Reston Write-In Successful; 'Holocaust Revisionist' Blocked From Civic Body

By Fredrick Kunkle
Washington Post Staff Writer
Tuesday, July 14, 2009

A last-minute write-in campaign to prevent a self-described Holocaust revisionist from serving on a civic body in Reston has succeeded with a landside, the organization's former president said today.

Ken Meyercord, who had been running unopposed for an at-large seat on the Reston Citizens Association's 13-member volunteer board, received only 23 votes after his provocative views on Jews created a backlash.

Colin Mills, the write-in candidate for the at-large position on the board, received 1,157 votes, according to Mike Corrigan, the civic association's former president and a member of the election committee.

The turnout for the election, which was held Saturday and Sunday during the Reston Festival at Reston Town Center, was so heavy that elections committee members photocopied additional ballots.

"It's a fabulous result," said Debra Steppel, the former Reston Citizens Association board member behind the write-in campaign. "I'm very, very pleased."

Meyercord was gracious in conceding.

"I think Ms. Steppel should be congratulated for her efforts," Meyercord said in a telephone interview yesterday. "All Americans should be as active defending their people, although I think she's misinformed."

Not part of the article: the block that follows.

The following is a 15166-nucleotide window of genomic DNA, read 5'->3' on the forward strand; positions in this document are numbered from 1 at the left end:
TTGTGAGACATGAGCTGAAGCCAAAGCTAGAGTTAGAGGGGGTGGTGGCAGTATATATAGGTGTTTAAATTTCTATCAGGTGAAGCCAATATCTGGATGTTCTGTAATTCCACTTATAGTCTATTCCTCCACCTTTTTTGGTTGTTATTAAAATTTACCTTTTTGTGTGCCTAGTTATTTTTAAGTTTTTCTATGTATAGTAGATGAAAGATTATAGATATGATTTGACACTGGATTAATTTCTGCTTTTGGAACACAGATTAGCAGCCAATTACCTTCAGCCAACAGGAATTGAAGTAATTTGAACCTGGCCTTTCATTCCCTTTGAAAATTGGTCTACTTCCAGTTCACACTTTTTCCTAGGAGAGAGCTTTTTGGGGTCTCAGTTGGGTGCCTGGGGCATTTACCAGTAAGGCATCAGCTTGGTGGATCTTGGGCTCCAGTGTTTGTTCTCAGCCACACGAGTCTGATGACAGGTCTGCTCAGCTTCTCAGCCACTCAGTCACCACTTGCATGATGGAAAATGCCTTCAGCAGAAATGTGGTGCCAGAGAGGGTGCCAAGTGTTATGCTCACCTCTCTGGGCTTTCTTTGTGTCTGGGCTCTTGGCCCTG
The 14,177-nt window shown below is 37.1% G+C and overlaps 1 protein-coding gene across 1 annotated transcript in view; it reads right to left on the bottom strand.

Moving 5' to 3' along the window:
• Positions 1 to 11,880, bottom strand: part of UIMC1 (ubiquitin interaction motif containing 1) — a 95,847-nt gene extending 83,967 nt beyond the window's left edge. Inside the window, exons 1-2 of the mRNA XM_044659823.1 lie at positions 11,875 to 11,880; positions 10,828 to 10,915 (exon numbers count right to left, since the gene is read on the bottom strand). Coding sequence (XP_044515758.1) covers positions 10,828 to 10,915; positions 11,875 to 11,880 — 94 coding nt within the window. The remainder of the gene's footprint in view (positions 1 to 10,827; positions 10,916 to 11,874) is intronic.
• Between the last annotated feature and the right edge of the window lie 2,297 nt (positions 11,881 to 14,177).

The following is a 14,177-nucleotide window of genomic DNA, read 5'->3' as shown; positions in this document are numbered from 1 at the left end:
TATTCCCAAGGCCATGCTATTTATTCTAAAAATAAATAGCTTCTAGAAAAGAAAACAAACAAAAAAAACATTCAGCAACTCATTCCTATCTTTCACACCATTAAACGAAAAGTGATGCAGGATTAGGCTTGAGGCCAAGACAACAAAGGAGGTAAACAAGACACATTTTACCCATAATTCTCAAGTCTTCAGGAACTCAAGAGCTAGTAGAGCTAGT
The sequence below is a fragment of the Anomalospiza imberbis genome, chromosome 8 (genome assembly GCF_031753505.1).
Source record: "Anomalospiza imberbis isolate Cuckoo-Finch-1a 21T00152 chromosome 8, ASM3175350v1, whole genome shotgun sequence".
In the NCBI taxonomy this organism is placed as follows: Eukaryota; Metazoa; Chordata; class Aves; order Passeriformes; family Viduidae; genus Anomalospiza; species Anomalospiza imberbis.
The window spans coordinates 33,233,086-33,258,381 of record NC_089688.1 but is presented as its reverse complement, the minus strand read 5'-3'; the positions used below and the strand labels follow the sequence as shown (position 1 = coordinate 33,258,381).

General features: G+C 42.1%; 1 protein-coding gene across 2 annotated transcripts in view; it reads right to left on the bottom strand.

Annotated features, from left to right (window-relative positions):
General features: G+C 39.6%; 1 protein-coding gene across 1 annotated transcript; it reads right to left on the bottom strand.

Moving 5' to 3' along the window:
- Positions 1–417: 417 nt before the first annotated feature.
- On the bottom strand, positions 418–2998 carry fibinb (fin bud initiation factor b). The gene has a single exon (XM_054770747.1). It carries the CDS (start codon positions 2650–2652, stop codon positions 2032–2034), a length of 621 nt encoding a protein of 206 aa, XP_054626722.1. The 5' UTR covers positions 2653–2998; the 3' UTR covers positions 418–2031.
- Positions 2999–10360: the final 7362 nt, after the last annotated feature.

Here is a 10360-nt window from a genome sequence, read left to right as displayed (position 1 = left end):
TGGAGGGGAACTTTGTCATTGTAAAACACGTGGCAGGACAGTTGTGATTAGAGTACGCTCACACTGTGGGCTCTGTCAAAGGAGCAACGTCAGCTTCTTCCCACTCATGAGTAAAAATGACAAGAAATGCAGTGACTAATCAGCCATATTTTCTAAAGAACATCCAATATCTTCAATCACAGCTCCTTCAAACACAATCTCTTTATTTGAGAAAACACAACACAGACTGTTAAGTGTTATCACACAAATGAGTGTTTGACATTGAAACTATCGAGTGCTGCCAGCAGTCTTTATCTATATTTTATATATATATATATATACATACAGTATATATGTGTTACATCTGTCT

Meyercord, 65, said he and his wife, Samira, 64, have lived in Reston since 1977. In writings and interviews, Meyercord has attempted to challenge historical accounts of the Holocaust, expressing doubt that Nazi Germany embarked on a mission to annihilate European Jews, a plan known as the Final Solution. He has also denied that Nazis used gas chambers to murder Jews, saying such chambers did not exist, and expressed skepticism that the number of Holocaust victims reached 6 million.

Steppel, 41, said she heard about Meyercord's provocative local TV show about a month ago in a flier distributed by a religious organization. When a newsletter from the Reston Citizens Association came around about a week ago with a list of candidates for the board, she recognized Meyercord's name and swung into action, lining up 20 or so volunteers to canvass for votes during the weekend festival.

The Reston Citizens Association is a quasi-governmental body that sets the agenda for the community of 60,000, which is not officially a municipality.

© 2009 The Washington Post Company